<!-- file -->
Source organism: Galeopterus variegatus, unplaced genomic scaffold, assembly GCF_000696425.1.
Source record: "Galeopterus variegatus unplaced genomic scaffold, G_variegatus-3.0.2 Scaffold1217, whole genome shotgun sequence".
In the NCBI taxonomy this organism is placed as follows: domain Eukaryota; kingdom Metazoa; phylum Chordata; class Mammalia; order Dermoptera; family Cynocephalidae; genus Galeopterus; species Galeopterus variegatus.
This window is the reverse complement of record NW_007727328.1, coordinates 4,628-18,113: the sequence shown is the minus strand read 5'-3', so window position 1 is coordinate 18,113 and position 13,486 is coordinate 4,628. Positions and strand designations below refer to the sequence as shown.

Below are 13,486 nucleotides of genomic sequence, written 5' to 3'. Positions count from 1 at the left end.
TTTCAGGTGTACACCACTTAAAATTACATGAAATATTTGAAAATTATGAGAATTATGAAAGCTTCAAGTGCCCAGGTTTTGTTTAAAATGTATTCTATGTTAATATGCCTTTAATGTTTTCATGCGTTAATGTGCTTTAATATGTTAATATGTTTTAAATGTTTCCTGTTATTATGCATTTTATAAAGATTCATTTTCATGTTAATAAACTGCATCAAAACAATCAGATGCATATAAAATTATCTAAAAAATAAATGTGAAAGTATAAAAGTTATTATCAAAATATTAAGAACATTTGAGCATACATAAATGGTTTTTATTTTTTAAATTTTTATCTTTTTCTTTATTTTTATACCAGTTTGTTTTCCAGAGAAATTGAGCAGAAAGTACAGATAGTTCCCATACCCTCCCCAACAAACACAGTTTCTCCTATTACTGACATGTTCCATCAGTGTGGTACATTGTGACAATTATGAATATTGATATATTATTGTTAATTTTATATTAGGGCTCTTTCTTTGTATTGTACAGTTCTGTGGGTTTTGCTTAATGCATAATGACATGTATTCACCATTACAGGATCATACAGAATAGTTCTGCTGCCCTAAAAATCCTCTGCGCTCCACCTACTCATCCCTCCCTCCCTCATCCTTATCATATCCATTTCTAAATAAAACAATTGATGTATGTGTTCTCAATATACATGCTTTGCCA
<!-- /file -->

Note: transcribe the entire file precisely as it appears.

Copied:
Source organism: Galeopterus variegatus, unplaced genomic scaffold, assembly GCF_000696425.1.
Source record: "Galeopterus variegatus unplaced genomic scaffold, G_variegatus-3.0.2 Scaffold1217, whole genome shotgun sequence".
In the NCBI taxonomy this organism is placed as follows: domain Eukaryota; kingdom Metazoa; phylum Chordata; class Mammalia; order Dermoptera; family Cynocephalidae; genus Galeopterus; species Galeopterus variegatus.
This window is the reverse complement of record NW_007727328.1, coordinates 4,628-18,113: the sequence shown is the minus strand read 5'-3', so window position 1 is coordinate 18,113 and position 13,486 is coordinate 4,628. Positions and strand designations below refer to the sequence as shown.

Below are 13,486 nucleotides of genomic sequence, written 5' to 3'. Positions count from 1 at the left end.
TTTCAGGTGTACACCACTTAAAATTACATGAAATATTTGAAAATTATGAGAATTATGAAAGCTTCAAGTGCCCAGGTTTTGTTTAAAATGTATTCTATGTTAATATGCCTTTAATGTTTTCATGCGTTAATGTGCTTTAATATGTTAATATGTTTTAAATGTTTCCTGTTATTATGCATTTTATAAAGATTCATTTTCATGTTAATAAACTGCATCAAAACAATCAGATGCATATAAAATTATCTAAAAAATAAATGTGAAAGTATAAAAGTTATTATCAAAATATTAAGAACATTTGAGCATACATAAATGGTTTTTATTTTTTAAATTTTTATCTTTTTCTTTATTTTTATACCAGTTTGTTTTCCAGAGAAATTGAGCAGAAAGTACAGATAGTTCCCATACCCTCCCCAACAAACACAGTTTCTCCTATTACTGACATGTTCCATCAGTGTGGTACATTGTGACAATTATGAATATTGATATATTATTGTTAATTTTATATTAGGGCTCTTTCTTTGTATTGTACAGTTCTGTGGGTTTTGCTTAATGCATAATGACATGTATTCACCATTACAGGATCATACAGAATAGTTCTGCTGCCCTAAAAATCCTCTGCGCTCCACCTACTCATCCCTCCCTCCCTCATCCTTATCATATCCATTTCTAAATAAAACAATTGATGTATGTGTTCTCAATATACATGCTTTGCCA